To be a national leader in redefining STEM as "Systems, Technology, and Educational Mentoring" by providing innovative programs and support to a diverse community of STEM learners and entrepreneurs.
The mission of the Marburger STEM Center is to meet the educational and professional development needs of a diverse community of STEM learners with cutting-edge and engaging experiences in flexible learning spaces through pioneering programming from LTU’s four Colleges. The mission is achieved by:
- Enhancing the skill set of LTU students, which prepare them for well-paying careers in STEM-based industries through curricular and extra-curricular learning opportunities.
- Providing leading-edge K-12 outreach programming to the diverse community of STEM learners.
- Engaging historically underrepresented groups in STEM through progressive programming.
- Engaging K-12 teachers with innovative professional development workshops focused on active-collaborative learning, problem-based learning and course-based research experiences.
- Extending STEM to a broader population of students by including the disciplines of information technology, architecture, digital humanities, robotics, engineering and computer, management sciences and health care.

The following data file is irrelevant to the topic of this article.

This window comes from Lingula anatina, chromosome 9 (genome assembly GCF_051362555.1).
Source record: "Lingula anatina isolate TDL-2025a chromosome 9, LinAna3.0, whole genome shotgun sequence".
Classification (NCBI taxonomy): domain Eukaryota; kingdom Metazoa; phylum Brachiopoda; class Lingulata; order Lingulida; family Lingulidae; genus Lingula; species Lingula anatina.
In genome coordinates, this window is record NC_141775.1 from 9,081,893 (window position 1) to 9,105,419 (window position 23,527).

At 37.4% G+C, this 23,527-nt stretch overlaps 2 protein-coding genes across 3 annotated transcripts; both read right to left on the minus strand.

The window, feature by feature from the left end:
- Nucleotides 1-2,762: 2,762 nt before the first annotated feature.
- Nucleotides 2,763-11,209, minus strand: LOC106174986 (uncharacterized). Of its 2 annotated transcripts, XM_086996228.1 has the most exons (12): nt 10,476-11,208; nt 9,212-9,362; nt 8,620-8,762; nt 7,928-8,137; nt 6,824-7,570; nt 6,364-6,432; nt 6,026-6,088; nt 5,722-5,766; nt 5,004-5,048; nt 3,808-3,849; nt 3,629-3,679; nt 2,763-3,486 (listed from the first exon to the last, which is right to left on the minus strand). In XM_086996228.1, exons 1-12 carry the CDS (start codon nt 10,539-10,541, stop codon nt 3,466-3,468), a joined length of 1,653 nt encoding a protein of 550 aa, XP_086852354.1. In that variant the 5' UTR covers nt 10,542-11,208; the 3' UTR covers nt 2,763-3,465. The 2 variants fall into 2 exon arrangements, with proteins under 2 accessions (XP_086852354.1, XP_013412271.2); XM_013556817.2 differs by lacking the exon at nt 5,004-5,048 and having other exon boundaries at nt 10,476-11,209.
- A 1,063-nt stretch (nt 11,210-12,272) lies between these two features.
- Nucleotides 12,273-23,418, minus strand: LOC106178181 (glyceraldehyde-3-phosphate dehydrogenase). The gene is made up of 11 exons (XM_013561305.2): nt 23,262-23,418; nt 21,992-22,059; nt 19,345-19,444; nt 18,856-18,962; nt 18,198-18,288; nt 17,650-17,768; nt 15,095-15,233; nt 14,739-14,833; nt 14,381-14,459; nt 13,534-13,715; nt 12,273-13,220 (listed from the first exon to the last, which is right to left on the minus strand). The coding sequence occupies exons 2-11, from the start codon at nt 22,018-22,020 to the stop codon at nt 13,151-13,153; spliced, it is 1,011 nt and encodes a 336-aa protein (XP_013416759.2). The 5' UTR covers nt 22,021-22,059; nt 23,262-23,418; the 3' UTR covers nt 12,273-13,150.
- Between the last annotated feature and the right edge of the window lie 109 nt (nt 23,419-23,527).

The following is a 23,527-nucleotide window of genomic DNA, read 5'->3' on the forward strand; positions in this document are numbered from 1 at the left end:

The Marburger STEM Center Taubman Complex
Opened in August 2016, the A. Alfred Taubman Engineering, Architecture and Life Sciences Complex, home of the Marburger STEM Center, has 36,700 square feet of much needed laboratory and collaboration space to support emerging multidisciplinary programs. The Taubman Complex enjoys a prominent place on campus, linking the Science Building and the current Engineering Building, which also will undergo a major renovation.
The building was designed by nationally renowned architect Thom Mayne, principal of Morphosis, a California architectural firm known for its unique educational and civil buildings. The architect of record is Detroit-based Albert Kahn Associates.
The Taubman Complex houses the robotics program on the first floor, science and engineering labs on the second floor, and biomedical labs and open areas for student work teams on the third floor. Other spaces will be allocated in the modular design as technologies and needs evolve.
The First Floor
- The first floor features a 60-foot-long, 20-foot-wide lab for the research of LTU's Eric G. Meyer, associate professor in the University's biomedical engineering program. It will house Meyer's research into biomechanics, orthopedic sports medicine, injury mechanisms, joint function, gait analysis, artificial limbs, and more.
The Second Floor
- On the second floor is a robotics lab for LTU's Chan-Jin (CJ) Chung, professor of mathematics and computer science, and founder of Robofest, the global youth robotics competition. Chung's activities are currently housed in the Buell Management Building. The second floor also has engineering research "studios" for the design and fabrication of student projects. These spaces are high bay rooms that are open to the top of the third floor.
The Third Floor
- On the third floor, there's a biomedical engineering laboratory that will blend the chemical and physical sciences. Nearby will be a microfabrication space "clean room," a lab for biology-based micro-electro-mechanical systems (MEMS), a bioinstrumentation lab, a biosensor lab, and cell culture and cell biology labs.